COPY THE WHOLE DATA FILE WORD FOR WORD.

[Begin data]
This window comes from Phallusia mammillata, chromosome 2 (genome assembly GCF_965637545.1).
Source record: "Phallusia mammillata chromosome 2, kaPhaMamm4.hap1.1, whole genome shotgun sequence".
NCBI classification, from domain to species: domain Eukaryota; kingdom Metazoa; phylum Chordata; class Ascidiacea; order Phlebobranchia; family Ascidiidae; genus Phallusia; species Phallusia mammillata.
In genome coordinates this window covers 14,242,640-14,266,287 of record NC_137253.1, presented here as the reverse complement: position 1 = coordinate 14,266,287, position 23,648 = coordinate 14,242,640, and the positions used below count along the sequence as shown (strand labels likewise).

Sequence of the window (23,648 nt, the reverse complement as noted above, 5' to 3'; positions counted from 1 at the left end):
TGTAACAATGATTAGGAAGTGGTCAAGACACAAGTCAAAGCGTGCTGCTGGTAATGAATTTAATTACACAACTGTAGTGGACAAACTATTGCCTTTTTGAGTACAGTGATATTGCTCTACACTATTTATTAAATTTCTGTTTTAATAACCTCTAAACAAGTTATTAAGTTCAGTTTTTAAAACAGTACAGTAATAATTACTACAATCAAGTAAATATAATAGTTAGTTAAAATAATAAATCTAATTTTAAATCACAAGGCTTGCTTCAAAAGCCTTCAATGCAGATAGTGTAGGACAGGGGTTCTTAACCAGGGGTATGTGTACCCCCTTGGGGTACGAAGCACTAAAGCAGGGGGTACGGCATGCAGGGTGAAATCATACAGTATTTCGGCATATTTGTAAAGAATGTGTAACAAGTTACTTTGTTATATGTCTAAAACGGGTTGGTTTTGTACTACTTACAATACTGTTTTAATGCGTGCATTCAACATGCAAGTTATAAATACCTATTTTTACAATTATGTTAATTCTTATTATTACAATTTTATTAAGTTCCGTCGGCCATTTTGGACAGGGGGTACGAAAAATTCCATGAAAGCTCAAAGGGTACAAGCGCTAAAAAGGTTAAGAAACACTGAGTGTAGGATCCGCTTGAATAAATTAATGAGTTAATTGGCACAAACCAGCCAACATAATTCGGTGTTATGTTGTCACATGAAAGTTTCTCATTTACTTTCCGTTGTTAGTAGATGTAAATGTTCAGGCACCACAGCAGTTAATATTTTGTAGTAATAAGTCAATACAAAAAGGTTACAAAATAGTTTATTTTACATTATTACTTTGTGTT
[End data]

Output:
This window comes from Phallusia mammillata, chromosome 2 (genome assembly GCF_965637545.1).
Source record: "Phallusia mammillata chromosome 2, kaPhaMamm4.hap1.1, whole genome shotgun sequence".
NCBI classification, from domain to species: domain Eukaryota; kingdom Metazoa; phylum Chordata; class Ascidiacea; order Phlebobranchia; family Ascidiidae; genus Phallusia; species Phallusia mammillata.
In genome coordinates this window covers 14,242,640-14,266,287 of record NC_137253.1, presented here as the reverse complement: position 1 = coordinate 14,266,287, position 23,648 = coordinate 14,242,640, and the positions used below count along the sequence as shown (strand labels likewise).

Sequence of the window (23,648 nt, the reverse complement as noted above, 5' to 3'; positions counted from 1 at the left end):
TGTAACAATGATTAGGAAGTGGTCAAGACACAAGTCAAAGCGTGCTGCTGGTAATGAATTTAATTACACAACTGTAGTGGACAAACTATTGCCTTTTTGAGTACAGTGATATTGCTCTACACTATTTATTAAATTTCTGTTTTAATAACCTCTAAACAAGTTATTAAGTTCAGTTTTTAAAACAGTACAGTAATAATTACTACAATCAAGTAAATATAATAGTTAGTTAAAATAATAAATCTAATTTTAAATCACAAGGCTTGCTTCAAAAGCCTTCAATGCAGATAGTGTAGGACAGGGGTTCTTAACCAGGGGTATGTGTACCCCCTTGGGGTACGAAGCACTAAAGCAGGGGGTACGGCATGCAGGGTGAAATCATACAGTATTTCGGCATATTTGTAAAGAATGTGTAACAAGTTACTTTGTTATATGTCTAAAACGGGTTGGTTTTGTACTACTTACAATACTGTTTTAATGCGTGCATTCAACATGCAAGTTATAAATACCTATTTTTACAATTATGTTAATTCTTATTATTACAATTTTATTAAGTTCCGTCGGCCATTTTGGACAGGGGGTACGAAAAATTCCATGAAAGCTCAAAGGGTACAAGCGCTAAAAAGGTTAAGAAACACTGAGTGTAGGATCCGCTTGAATAAATTAATGAGTTAATTGGCACAAACCAGCCAACATAATTCGGTGTTATGTTGTCACATGAAAGTTTCTCATTTACTTTCCGTTGTTAGTAGATGTAAATGTTCAGGCACCACAGCAGTTAATATTTTGTAGTAATAAGTCAATACAAAAAGGTTACAAAATAGTTTATTTTACATTATTACTTTGTGTT